Study Plan For Intermediate Players: The Opening!

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  • | Sep 15, 2011

Target Skill Range: Intermediate (Rated 1400-1799)

Acquire the knowledge you need to approach the opening with confidence and achieve success!


  1. Extend your base knowledge of "tournament openings."
  2. Aim for consistency.
  3. Learn the concept of transposition.
  4. Learn these critical pawn structures and their basic plans.
  5. Stay sharp and learn to avoid opening blunders.
  6. Understand planning and development.
  7. Complete an opening lesson.
  8. Take the quiz!

Intermediate players should be taking the steps to develop a consistent approach, and see that "planning" in chess begins as early as move one.

1. Extend your base knowledge of "tournament openings." 

An intermediate player should be able to recognize most "main line" chess openings, even if he/she hasn't yet mastered them.

Use our Game Explorer and Openings Book features to learn the first 7-10 moves of the following list of openings, commonly played by master-level chess players. This should also help guide you if you are still unsure of a consistent approach for your own games (see Task #2).

Learn 1.e4 openings:

Learn 1.d4 openings:

Learn 1.c4 and/or 1.Nf3 openings:

    2. Aim for consistency.

    After learning and applying the basic principles to the opening you learned in the Study Plan for Beginners in your own games (and extending your knowledge of main line openings by completing Task #1), intermediate players should be ready to take some significant steps in the first stage of chess. This is not to say you should be studying hours of opening theory just yet, or even fully developing an opening repertoire, but choosing to play a consistent set of openings is now key.

    As white, you need to decide to play only 1.e4 or 1.d4. We do not recommend players of this level choose to play 1.c4 or 1.Nf3 as the "mainstays" in their opening repertoire. This is because masterful play of the openings reached after 1.c4 or 1.Nf3 tends to require knowledge of many different transpositions (see Task #3) into both 1.e4 and 1.d4 openings.

    For players who have already committed to 1.c4 or 1.Nf3 -- we recommend taking extra time for Task #3, as it directly pertains to playing your openings successfully. As black, you need to choose a consistent defense against both 1.e4 and 1.d4. See Task #2 for more information on the opening choices at your disposal. Get started with your new consistent approach right away!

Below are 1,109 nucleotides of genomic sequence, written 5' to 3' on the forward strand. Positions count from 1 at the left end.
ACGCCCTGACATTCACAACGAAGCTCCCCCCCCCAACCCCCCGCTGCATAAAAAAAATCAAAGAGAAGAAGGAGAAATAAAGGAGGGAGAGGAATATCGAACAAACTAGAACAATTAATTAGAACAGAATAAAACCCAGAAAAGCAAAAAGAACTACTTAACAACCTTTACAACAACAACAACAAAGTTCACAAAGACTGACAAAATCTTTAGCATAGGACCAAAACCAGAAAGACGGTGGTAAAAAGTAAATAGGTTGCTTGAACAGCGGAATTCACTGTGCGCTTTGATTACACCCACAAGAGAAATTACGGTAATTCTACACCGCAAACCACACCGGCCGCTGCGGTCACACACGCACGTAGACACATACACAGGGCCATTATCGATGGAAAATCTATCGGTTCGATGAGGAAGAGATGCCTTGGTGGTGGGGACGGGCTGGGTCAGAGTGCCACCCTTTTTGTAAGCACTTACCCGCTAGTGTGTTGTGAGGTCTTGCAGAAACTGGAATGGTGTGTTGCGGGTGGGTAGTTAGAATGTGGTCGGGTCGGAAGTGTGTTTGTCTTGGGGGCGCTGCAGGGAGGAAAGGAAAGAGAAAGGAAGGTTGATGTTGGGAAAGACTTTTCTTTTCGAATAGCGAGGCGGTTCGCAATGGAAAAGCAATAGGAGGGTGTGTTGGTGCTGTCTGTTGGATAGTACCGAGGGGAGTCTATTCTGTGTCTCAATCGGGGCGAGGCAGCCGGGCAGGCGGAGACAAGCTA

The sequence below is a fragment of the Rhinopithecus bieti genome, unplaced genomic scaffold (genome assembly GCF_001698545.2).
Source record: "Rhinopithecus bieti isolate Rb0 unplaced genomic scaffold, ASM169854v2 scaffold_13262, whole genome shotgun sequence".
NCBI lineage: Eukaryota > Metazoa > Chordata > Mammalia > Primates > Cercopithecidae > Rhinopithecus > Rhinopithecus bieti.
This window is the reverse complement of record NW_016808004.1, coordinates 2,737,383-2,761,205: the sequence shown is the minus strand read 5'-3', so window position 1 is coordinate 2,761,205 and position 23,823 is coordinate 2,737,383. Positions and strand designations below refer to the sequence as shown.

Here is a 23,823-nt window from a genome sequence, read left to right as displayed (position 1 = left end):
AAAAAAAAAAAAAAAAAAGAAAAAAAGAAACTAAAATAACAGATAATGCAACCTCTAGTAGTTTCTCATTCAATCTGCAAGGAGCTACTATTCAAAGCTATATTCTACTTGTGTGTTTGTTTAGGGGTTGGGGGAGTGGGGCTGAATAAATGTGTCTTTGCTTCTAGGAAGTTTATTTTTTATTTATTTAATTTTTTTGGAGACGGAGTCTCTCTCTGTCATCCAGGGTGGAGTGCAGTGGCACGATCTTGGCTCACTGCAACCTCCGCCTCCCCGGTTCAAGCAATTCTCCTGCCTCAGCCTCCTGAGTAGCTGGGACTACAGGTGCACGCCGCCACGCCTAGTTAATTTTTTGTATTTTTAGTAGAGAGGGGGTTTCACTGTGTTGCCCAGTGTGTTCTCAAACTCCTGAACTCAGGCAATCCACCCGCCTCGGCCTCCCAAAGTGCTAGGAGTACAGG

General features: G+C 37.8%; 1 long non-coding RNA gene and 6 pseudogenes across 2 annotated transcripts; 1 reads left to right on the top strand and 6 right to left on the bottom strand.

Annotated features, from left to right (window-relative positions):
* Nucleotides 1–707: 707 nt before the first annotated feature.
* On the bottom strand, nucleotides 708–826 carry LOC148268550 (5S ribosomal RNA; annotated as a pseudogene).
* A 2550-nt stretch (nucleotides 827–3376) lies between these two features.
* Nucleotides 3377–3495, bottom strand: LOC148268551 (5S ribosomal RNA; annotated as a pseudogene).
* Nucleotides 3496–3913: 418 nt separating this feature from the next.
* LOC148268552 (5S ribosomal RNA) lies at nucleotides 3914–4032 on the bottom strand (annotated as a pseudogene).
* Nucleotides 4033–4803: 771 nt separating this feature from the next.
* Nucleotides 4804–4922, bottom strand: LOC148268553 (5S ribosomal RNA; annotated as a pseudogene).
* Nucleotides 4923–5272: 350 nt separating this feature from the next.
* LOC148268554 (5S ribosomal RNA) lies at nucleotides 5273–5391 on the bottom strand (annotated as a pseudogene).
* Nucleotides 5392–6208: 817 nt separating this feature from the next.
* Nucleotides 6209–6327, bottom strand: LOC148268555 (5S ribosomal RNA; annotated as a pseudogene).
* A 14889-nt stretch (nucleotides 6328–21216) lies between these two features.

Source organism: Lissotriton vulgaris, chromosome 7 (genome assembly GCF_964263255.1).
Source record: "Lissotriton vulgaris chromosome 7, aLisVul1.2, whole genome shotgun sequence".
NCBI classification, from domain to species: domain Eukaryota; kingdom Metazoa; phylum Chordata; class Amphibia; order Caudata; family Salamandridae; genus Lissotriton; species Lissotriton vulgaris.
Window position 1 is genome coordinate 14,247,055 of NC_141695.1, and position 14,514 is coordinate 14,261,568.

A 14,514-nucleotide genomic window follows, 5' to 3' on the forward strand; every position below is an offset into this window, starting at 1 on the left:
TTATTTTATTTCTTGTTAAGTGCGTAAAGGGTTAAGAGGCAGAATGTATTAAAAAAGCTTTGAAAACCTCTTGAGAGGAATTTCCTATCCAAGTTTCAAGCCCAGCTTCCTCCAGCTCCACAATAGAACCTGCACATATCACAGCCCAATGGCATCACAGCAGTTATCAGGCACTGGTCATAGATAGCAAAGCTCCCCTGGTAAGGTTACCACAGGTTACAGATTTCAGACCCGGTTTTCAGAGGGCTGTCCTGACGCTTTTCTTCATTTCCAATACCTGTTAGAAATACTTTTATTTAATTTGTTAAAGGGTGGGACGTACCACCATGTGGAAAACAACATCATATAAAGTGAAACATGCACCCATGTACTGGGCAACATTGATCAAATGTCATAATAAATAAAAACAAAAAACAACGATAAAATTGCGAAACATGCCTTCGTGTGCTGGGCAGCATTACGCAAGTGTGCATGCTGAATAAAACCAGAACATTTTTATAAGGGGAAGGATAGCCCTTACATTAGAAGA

3. Learn the concept of transposition.

    Read this: Transpositions by GM Magesh Panchanathan

    After grasping the concept of how opening lines can tranpose into one another in chess, try to recognize how/where transpositions occur in your own most commonly use openings. Make sure you understand the general plans associated with each exact position and pawn structure reached, regardless of the move order used to get there.

    4. Learn these critical pawn structures and their basic plans.

    Master-level players understand that knowledge of how to play a position, the ability to find a good plan, and being able to outplay your opponent from any position are much more important than memorizing opening theory.

    So how do we acquire those skills? By approaching the opening - and the transition into the middlegame - the right way: Learning the pawn structures that dictate the plans of every position before we try to memorize opening theory!

    Watch the video below to further your knowledge of the fundamental pawn structures in chess. Learn to recognize when and from what openings they occur:

    Watch this: Pawn Structure 101: Every Opening Explained! by IM Daniel Rensch 

    5. Stay sharp and learn to avoid opening blunders.

    The material for this task was selected from GM Gregory Serper's column. The articles below are appropriate for Intermediate players, and each one of them critical for your understanding; however, if you enjoy these articles, there can be no harm in reading more articles from Gregory's Writing, and we would strongly encourage ambitious players to do so.

      6. Understand planning and development.

      Here your assignment is to solidify a "high level" understanding of openings and their impact on decision-making. Every chess opening and position requires certain types of development plans for your pieces, specific kinds of repeating plans for both white and black, and commonly seen tactical patterns special to those structures and positions alone.

      Whether you have chosen to play any of the openings featured in the following videos is irrelevant. Watching the following lectures will not only improve your knowledge of those specific openings, but also instill the key elements planning from the opening. To see these principles in action, watch the following video lectures: